If you asked some of our older parents if they ever did freelance work on the side, many of them would tell you that it wasn’t even a thought in their mind. Next, ask them if they ever worked as an independent contractor for a company. They’ll probably have an even more confused look on their faces. The traditional work environment is quickly changing due to the rapid advancement in technology. Throw in the sluggish economy and the always-increasing cost of living, and many people have turned to freelancing and starting side businesses to earn extra income for their families.
I’ve been doing freelance and contract work for the past five years. Luckily, many other entrepreneurs have caught onto the fact that freelancing is very popular, and many great resources have been developed to help us work from home and independently. Here are six essential types of online resources every freelancer needs to be successful:
1. Online Office Suite
The days of Microsoft Office dominance are slowly fading away. With open-source applications like Open Office and the popularity of Google Apps, we have a lot more options for word processing, presentations, and spreadsheets. While paid software such as Excel and Apple’s Keynote are clearly packed full of features, if you’re simply looking for an easy way to keep your side business organized, I recommend installing Google Apps on your website’s domain name. You do have a website, right? The greatest thing about Google Apps is that it gives you the full functionality of Gmail and Google Docs using your domain specific email addresses and you can access all of the apps anywhere as long as you have an Internet connection.
2. Invoicing System
One thing that will never go away is the need for invoices. You must provide bills and receipts to your clients if you expect them to pay you. The invoicing system that I use is called Fresh Books. You can add client information, send invoices as PDFs, send paper invoices through snail mail, create estimates, and keep track of time spent on a project if charging by the hour. I pay $19 a month for support of up to 25 clients. Fresh Books also has great smart phone apps to send invoices and mark them as paid all from your phone.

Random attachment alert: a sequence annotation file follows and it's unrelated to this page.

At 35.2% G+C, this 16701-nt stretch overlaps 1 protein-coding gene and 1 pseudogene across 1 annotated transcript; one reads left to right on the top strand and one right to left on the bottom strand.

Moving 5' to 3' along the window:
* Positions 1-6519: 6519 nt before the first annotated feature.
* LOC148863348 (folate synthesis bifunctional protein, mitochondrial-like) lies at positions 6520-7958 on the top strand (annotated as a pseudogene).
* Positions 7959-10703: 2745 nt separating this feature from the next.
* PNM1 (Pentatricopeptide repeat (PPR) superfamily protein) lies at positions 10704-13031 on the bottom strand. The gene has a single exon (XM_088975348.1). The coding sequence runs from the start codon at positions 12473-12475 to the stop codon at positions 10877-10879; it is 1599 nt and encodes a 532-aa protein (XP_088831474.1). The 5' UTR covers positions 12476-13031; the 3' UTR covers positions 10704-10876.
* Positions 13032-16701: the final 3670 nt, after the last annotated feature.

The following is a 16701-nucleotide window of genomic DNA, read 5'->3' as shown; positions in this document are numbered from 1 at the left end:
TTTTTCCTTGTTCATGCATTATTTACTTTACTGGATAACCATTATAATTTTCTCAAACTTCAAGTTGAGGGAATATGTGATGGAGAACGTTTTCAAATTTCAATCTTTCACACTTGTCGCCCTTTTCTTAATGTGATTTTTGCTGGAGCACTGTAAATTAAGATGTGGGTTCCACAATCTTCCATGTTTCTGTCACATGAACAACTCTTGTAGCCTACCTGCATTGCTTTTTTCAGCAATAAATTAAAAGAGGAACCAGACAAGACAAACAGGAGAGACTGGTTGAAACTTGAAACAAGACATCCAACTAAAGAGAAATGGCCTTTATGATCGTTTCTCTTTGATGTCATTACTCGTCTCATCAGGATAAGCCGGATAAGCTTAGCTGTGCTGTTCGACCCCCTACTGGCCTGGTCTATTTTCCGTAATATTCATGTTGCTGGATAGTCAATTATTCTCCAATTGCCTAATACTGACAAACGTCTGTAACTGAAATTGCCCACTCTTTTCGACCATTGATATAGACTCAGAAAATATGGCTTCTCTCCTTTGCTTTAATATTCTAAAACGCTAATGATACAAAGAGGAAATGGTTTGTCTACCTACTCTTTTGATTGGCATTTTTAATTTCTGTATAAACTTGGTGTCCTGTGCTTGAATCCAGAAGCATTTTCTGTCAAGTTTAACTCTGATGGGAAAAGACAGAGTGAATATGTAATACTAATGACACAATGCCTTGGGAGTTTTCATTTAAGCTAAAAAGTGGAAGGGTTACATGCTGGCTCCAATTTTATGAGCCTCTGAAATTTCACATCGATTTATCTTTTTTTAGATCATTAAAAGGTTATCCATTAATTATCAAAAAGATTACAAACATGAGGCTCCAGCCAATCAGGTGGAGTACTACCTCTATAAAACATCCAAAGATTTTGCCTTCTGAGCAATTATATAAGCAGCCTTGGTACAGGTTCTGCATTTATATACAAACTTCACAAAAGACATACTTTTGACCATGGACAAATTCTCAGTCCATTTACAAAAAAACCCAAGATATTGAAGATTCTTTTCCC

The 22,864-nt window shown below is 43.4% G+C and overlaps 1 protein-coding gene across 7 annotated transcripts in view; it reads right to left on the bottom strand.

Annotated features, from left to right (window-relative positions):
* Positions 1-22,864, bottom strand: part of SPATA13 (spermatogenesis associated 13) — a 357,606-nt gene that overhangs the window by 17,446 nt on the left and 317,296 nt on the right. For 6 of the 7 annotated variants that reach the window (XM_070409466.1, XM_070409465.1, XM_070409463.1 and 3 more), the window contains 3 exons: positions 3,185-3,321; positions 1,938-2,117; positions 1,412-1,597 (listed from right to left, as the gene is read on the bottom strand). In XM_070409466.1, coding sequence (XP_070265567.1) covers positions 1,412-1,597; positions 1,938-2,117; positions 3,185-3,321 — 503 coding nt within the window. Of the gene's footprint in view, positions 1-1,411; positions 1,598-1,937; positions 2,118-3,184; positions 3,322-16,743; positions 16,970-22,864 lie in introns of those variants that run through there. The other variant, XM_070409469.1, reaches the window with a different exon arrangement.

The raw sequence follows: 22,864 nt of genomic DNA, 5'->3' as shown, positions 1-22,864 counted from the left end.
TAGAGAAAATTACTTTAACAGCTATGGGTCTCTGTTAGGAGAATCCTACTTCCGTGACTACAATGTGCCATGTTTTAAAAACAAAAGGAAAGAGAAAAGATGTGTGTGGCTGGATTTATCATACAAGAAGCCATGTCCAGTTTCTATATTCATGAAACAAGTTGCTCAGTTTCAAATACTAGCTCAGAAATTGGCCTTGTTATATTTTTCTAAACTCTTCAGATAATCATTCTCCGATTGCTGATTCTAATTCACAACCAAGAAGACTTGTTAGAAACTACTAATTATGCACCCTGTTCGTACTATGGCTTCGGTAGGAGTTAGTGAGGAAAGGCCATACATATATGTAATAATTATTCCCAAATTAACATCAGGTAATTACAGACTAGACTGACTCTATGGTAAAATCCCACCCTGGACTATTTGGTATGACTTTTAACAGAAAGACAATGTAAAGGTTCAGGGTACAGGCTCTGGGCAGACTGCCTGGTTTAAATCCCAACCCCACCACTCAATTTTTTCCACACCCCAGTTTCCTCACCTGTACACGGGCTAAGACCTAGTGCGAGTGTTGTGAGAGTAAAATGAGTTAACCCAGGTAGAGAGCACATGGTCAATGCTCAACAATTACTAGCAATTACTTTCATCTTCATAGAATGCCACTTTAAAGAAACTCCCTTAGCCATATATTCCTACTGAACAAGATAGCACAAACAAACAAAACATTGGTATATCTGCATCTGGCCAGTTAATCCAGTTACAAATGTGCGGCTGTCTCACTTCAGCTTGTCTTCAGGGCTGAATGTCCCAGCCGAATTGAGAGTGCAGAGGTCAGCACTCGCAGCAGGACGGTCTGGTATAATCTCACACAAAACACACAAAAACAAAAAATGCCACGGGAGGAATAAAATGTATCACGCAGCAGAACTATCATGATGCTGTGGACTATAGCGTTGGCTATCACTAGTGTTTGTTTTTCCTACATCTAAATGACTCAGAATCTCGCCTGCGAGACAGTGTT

3. Cloud Drive
Sometimes you need your files to follow you instead of you following your files. My favorite online file storage system is DropBox. It’s really easy to use, they give you 2GB of storage for FREE, and it’s only $9.99 per month to upgrade to 50GB of storage. I love that you can share certain folders with clients so that you can collaborate on these shared files together.
4. Keeping Track of Expenses
Taking clients out to eat, buying supplies at Office Depot, and other expenses need to be kept track of and a website like Shoeboxed can help with that. Snap a photo of your receipt with your phone and Shoeboxed stores it and files it.
5. Conference Calling
If you need to talk with a group of clients, I’ve had good success with FreeConferenceCall.com. You can set it up and distribute the access code for all parties to call in and hook up for a conference call. If hosting webinars is part of your income strategy, try GoToMeeting.com. It’s about $100 a month, but it’s the best online application for doing video conferencing and webinars. Dimdim.com might be a cheaper alternative. Skype is also a great option that works well – and you can even buy your own phone number so that you can call and receive calls from landlines and cell phones.
6. Tax Accounting
When doing freelance work, the one thing you need to think about most when it comes to accounting and taxes is filing your quarterly tax estimates. I’m using OutRight, which is a simple, tax accounting online application that keeps track of all of your income and expenses and calculates your estimated taxes owed each quarter. It hooks up with Fresh Books, Paypal, and even your online checking account if your bank allows it. Quicken and Turbotax (made by Intuit) are also very popular options that work well.
This is by no means a comprehensive list of the online resources available to freelancers, but it’s more of a reminder of the essential resources you should have to be successful as a freelancer. Working on the side is the only guaranteed way to make substantial extra income. You could start a blog and hope that people start clicking on your ads or you could try to buy and resell stuff on eBay, but performing a service in a field that you’re experienced in is the best way to make extra money here and now.
Any great resources you recommend for freelancers to try out?
For more, check out 25 online resources for freelancers and small businesses.
Erik Folgate is a freelancer & small business owner (social media consulting) as well as a lead editor for the Money Crashers personal finance money blog. Money Crashers has a wealth of information focused around saving money, investing, career & freelancing, banking, and more.
Photo by lumaxart